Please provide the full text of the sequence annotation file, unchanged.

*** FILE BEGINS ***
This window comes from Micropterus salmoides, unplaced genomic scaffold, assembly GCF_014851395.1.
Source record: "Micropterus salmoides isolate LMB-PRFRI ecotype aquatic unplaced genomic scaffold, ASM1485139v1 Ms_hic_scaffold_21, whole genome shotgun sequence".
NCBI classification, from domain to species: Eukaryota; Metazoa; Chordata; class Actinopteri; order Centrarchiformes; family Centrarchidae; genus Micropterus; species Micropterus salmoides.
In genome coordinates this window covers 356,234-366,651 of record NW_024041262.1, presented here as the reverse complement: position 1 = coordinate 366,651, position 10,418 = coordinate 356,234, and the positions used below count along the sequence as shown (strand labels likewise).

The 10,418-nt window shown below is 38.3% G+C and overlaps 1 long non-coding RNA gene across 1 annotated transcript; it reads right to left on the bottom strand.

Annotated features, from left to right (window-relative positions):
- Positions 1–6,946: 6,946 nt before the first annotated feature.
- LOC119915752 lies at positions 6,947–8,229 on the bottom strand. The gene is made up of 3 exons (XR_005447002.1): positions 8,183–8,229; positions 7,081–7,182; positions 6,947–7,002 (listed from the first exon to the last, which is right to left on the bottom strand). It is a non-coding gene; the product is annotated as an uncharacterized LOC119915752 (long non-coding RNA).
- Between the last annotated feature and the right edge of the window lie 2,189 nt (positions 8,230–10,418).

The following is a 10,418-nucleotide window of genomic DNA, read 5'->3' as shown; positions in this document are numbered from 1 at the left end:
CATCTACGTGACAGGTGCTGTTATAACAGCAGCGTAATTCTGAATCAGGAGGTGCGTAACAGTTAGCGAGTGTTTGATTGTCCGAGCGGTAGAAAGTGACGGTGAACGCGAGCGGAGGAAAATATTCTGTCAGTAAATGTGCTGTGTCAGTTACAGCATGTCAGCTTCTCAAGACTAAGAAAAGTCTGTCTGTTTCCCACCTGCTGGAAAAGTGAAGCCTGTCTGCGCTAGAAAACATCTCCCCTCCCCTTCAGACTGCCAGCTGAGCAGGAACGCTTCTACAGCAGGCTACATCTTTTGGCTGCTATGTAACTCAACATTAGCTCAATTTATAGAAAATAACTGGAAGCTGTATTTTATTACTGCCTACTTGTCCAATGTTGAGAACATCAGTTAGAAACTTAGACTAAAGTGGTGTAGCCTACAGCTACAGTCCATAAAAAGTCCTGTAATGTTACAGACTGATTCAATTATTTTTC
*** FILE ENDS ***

This window comes from Micropterus salmoides, unplaced genomic scaffold, assembly GCF_014851395.1.
Source record: "Micropterus salmoides isolate LMB-PRFRI ecotype aquatic unplaced genomic scaffold, ASM1485139v1 Ms_hic_scaffold_21, whole genome shotgun sequence".
NCBI classification, from domain to species: Eukaryota; Metazoa; Chordata; class Actinopteri; order Centrarchiformes; family Centrarchidae; genus Micropterus; species Micropterus salmoides.
In genome coordinates this window covers 356,234-366,651 of record NW_024041262.1, presented here as the reverse complement: position 1 = coordinate 366,651, position 10,418 = coordinate 356,234, and the positions used below count along the sequence as shown (strand labels likewise).

The 10,418-nt window shown below is 38.3% G+C and overlaps 1 long non-coding RNA gene across 1 annotated transcript; it reads right to left on the bottom strand.

Annotated features, from left to right (window-relative positions):
- Positions 1–6,946: 6,946 nt before the first annotated feature.
- LOC119915752 lies at positions 6,947–8,229 on the bottom strand. The gene is made up of 3 exons (XR_005447002.1): positions 8,183–8,229; positions 7,081–7,182; positions 6,947–7,002 (listed from the first exon to the last, which is right to left on the bottom strand). It is a non-coding gene; the product is annotated as an uncharacterized LOC119915752 (long non-coding RNA).
- Between the last annotated feature and the right edge of the window lie 2,189 nt (positions 8,230–10,418).

The following is a 10,418-nucleotide window of genomic DNA, read 5'->3' as shown; positions in this document are numbered from 1 at the left end:
CATCTACGTGACAGGTGCTGTTATAACAGCAGCGTAATTCTGAATCAGGAGGTGCGTAACAGTTAGCGAGTGTTTGATTGTCCGAGCGGTAGAAAGTGACGGTGAACGCGAGCGGAGGAAAATATTCTGTCAGTAAATGTGCTGTGTCAGTTACAGCATGTCAGCTTCTCAAGACTAAGAAAAGTCTGTCTGTTTCCCACCTGCTGGAAAAGTGAAGCCTGTCTGCGCTAGAAAACATCTCCCCTCCCCTTCAGACTGCCAGCTGAGCAGGAACGCTTCTACAGCAGGCTACATCTTTTGGCTGCTATGTAACTCAACATTAGCTCAATTTATAGAAAATAACTGGAAGCTGTATTTTATTACTGCCTACTTGTCCAATGTTGAGAACATCAGTTAGAAACTTAGACTAAAGTGGTGTAGCCTACAGCTACAGTCCATAAAAAGTCCTGTAATGTTACAGACTGATTCAATTATTTTTC